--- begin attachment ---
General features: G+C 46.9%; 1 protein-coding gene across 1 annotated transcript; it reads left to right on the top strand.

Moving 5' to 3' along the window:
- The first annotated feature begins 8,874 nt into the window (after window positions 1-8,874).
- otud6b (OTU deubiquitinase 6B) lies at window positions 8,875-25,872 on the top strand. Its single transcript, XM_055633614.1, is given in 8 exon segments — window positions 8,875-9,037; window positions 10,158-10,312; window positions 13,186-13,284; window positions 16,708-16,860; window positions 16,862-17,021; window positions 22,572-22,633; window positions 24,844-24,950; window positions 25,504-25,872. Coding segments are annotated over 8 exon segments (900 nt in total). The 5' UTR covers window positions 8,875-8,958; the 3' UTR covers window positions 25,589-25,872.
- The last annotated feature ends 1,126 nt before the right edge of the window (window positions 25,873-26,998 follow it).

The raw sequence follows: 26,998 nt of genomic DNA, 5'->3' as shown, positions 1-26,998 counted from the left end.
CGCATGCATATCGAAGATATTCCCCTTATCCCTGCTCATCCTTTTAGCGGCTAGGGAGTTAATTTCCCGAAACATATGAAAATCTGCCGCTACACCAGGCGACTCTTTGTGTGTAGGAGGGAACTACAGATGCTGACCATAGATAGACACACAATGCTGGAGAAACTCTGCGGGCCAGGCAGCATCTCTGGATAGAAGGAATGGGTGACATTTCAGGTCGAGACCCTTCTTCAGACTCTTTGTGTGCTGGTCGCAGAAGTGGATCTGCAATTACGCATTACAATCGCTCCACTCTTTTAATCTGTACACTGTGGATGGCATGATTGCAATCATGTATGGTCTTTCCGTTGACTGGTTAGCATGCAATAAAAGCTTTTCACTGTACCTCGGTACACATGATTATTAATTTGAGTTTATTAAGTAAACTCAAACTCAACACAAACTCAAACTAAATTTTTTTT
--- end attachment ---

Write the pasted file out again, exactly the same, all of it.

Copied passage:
General features: G+C 46.9%; 1 protein-coding gene across 1 annotated transcript; it reads left to right on the top strand.

Moving 5' to 3' along the window:
- The first annotated feature begins 8,874 nt into the window (after window positions 1-8,874).
- otud6b (OTU deubiquitinase 6B) lies at window positions 8,875-25,872 on the top strand. Its single transcript, XM_055633614.1, is given in 8 exon segments — window positions 8,875-9,037; window positions 10,158-10,312; window positions 13,186-13,284; window positions 16,708-16,860; window positions 16,862-17,021; window positions 22,572-22,633; window positions 24,844-24,950; window positions 25,504-25,872. Coding segments are annotated over 8 exon segments (900 nt in total). The 5' UTR covers window positions 8,875-8,958; the 3' UTR covers window positions 25,589-25,872.
- The last annotated feature ends 1,126 nt before the right edge of the window (window positions 25,873-26,998 follow it).

The raw sequence follows: 26,998 nt of genomic DNA, 5'->3' as shown, positions 1-26,998 counted from the left end.
CGCATGCATATCGAAGATATTCCCCTTATCCCTGCTCATCCTTTTAGCGGCTAGGGAGTTAATTTCCCGAAACATATGAAAATCTGCCGCTACACCAGGCGACTCTTTGTGTGTAGGAGGGAACTACAGATGCTGACCATAGATAGACACACAATGCTGGAGAAACTCTGCGGGCCAGGCAGCATCTCTGGATAGAAGGAATGGGTGACATTTCAGGTCGAGACCCTTCTTCAGACTCTTTGTGTGCTGGTCGCAGAAGTGGATCTGCAATTACGCATTACAATCGCTCCACTCTTTTAATCTGTACACTGTGGATGGCATGATTGCAATCATGTATGGTCTTTCCGTTGACTGGTTAGCATGCAATAAAAGCTTTTCACTGTACCTCGGTACACATGATTATTAATTTGAGTTTATTAAGTAAACTCAAACTCAACACAAACTCAAACTAAATTTTTTTT